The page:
Knitting FAQ index
"How should I hold my knitting? What about posture?"
Like any activity where you use your hands for long periods of time, knitting can give you repetitive stress injuries if you do it wrong. It's important that you not let that happen. Here are some tips to help you avoid it:
Try lighter or shorter needles. The heavier your needles, the more work your hands have to do with every stitch. Longer needles apply more leverage to your hands; once again, your hands have to work harder to make that stitch. If you're using long metal needles, switching to wood or plastic needles a few inches shorter might make all the difference.
Support the weight of the fabric in your lap. The more fabric you've knitted, the heavier it is. If it's long enough to reach your lap when you're sitting down, take that extra second to arrange it so it's supported whenever you turn the work. The more weight you can take off your hands, the longer you can knit.
Put both feet flat on the ground. I confess, I don't always do this myself; I like to put my feet up. But even so, I pause to put my feet flat from time to time to check that I'm not off balance. You want to make sure you're not listing to one side or the other. Leaning puts a strain on your whole body; you can end up with a sore back, sore neck, and sore hands.
Sit up straight. Just like leaning to the side, curling forward puts a strain on your body. If you can't see your work without bending over it, go where the light is better, or get your glasses prescription updated. Hunching like a cobbler elf means you'll eventually look like one.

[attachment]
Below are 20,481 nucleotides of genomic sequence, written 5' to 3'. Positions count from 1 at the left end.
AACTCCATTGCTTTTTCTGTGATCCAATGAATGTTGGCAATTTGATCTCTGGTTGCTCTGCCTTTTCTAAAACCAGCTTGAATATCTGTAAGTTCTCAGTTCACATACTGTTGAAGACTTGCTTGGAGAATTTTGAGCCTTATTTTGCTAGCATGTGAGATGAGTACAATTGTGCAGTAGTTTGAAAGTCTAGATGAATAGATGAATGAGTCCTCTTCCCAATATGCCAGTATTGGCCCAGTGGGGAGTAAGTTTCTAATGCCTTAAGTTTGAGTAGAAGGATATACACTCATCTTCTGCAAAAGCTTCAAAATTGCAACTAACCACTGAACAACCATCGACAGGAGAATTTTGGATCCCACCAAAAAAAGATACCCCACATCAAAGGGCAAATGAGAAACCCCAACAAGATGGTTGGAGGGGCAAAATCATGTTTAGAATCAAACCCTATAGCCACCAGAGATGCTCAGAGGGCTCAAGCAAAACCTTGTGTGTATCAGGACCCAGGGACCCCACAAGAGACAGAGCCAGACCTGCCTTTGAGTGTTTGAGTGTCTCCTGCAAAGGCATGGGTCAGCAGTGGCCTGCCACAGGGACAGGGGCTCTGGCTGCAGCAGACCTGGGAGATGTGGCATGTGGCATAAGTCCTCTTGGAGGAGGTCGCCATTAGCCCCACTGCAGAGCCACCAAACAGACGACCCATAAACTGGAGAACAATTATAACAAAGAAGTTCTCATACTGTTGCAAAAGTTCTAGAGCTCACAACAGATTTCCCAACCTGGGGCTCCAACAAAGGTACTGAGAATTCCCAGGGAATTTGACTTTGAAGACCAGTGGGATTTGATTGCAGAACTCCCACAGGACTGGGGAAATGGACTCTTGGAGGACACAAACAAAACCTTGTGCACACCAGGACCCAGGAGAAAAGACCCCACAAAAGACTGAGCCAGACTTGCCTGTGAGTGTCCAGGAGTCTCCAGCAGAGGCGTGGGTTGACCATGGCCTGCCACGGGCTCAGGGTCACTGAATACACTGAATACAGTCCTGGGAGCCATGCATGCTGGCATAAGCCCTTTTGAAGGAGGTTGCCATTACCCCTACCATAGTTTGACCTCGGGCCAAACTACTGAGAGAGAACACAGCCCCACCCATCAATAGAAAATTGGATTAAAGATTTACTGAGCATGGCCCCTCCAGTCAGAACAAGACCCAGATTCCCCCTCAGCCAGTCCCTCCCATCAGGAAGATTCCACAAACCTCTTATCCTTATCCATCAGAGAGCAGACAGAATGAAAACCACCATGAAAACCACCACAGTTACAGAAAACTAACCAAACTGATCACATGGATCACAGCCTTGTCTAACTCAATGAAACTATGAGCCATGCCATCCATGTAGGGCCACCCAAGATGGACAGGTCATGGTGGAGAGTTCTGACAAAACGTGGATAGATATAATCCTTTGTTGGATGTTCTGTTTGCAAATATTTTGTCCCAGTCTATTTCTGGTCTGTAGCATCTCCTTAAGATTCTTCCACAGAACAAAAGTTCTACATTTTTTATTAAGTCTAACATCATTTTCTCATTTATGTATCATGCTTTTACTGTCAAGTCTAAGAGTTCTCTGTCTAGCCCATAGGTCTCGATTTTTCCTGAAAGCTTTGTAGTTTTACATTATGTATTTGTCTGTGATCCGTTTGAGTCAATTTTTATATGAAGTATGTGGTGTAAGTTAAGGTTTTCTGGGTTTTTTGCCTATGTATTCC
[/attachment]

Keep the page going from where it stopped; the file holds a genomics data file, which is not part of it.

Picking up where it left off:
Keep warm. Cold weather makes you feel like knitting, it's true. But do the actual knitting somewhere warm. Cold joints are already under stress; putting them under further stress will make them sore.
Let both hands share the work. If you find that one hand gets sore faster than the other, take a good look at your knitting style. There are several different methods for holding the working yarn and moving the stitches, and while they're fairly balanced in their ideal forms, it's possible to pick up habits that leave one hand doing all the work; you might want to consider switching to a different method.
Keep your arms relaxed. You don't want your elbows out and flapping. Not only does it look goofy, it wastes energy and makes you tired. The strain on your upper arms travels all the way to your hands, and the next thing you know you're too sore to knit.
Look at experienced knitters. It's easy enough to find pictures of people knitting; have a look at their hands and arms. Everyone's a little different in the details, but the general posture is the same.
Most importantly: if it hurts, stop! Tendonitis and carpal tunnel are no joke! If you don't take the time to let your hands and wrists heal, you can do permanent damage. Better to lay off the knitting for a day or two now than to end up unable to knit ever again.
To discuss this question and answer, please comment on this post. To ask other questions, please comment on the FAQ index post. Hope it's helpful, and have fun knitting!